One of Li’s PhD students is helping an insurance company to understand why customers switch from the one insurer to another. “We analyse the data to find out whether customers are mainly motivated to switch by comparison sites such as Independer, by Google search ads, by links on other websites, or after being called by a sales representative”, Li continues.
Stock market forecasting with Twitter
In another project, Li is investigating whether you can predict the stock market using Twitter or Facebook. “Algorithms can browse through those media and distil sentiments. For example, based on the sentiment ‘Apple did well in the first quarter’ you might be able to predict how their share price will go”, she says. It’s not certain whether this will work yet; it could also be that the sentiment only becomes more positive after the share price has risen.
It is not just about making money. “You could also improve your service based on such data and AI systems. For example, I work with public transport companies who want to improve their fare structure based on travel patterns, or ensure that passengers do not have to stand.” Li describes the core of her research as follows: “I’m always looking to understand the relevance of information, be it for the benefit of companies, individuals or society as a whole.”
AI literally opens new worlds for the life sciences
Ariane Briegel, Professor of Ultrastructure Biology
Bacteria caught red-handed, deeply frozen just as they were about to cause Lyme’s disease. Professor Ariane Briegel is wildly enthusiastic about the wonders she observes thanks to three elements: a freezing technique, a camera-equipped microscope, and AI. ‘It’s fascinating. Every single cell is different.’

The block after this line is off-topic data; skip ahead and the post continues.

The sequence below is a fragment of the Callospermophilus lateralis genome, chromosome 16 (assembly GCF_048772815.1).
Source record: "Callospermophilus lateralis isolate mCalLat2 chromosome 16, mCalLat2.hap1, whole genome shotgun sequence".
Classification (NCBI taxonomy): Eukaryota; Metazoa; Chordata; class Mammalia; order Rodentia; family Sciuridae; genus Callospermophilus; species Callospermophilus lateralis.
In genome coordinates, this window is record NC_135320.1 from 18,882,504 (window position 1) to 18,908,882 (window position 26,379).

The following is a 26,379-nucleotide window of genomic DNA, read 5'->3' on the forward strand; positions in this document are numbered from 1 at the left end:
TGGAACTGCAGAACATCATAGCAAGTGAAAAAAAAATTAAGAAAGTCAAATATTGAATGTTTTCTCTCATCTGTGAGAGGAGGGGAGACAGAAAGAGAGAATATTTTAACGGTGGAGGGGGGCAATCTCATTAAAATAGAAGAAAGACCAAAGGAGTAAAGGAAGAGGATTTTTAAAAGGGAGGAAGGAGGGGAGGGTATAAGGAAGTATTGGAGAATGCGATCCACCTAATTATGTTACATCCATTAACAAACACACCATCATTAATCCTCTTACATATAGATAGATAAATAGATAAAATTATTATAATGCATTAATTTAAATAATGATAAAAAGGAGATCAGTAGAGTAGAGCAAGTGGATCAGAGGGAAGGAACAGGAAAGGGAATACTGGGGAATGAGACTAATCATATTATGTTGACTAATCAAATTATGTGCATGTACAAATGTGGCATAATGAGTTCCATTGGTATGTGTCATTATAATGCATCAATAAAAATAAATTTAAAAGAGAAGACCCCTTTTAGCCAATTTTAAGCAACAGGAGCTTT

Bacteria follow their ‘nose’ towards a food source. Well, strictly speaking not their nose, but their receptor proteins. Neatly ordered like a honeycomb, Briegel has watched them prick through cell walls. On the outside they catch signals; on the inside they set the cell to work swimming in the right direction.
From 100 slices to 3D images with smart software
The camera in Briegel’s microscope takes approximately one hundred photographs of the same number of cell slices. Smart software then turns these hundred photographs into an understandable 3D image. Daar zit een grote verdienste van kunstmatige intelligentie. Een mens kan niets met honderden foto's van celplakjes. Dimensie-reductietechnieken uit de AI-wereld kunnen zulke data vertalen tot een beeld dat wij begrijpen. This has literally opened a new world for Briegel and her colleagues: they can observe in great detail what cell structures and organs look like and how bacteria ‘get moving’.
And the fun has only just begun. ‘When I completed my PhD twenty years ago, I was producing two datasets a day at most. These days it’s forty to fifty a day, far more than researchers could ever look at. And we want to tackle even larger projects.’ Like mapping the 1.5 kilograms of bacteria on and inside the human body. Infection, cancer, growth: with these techniques, we will soon be able to map in detail so many biological systems in the life sciences.'
Read more at universiteitleiden.nl/ai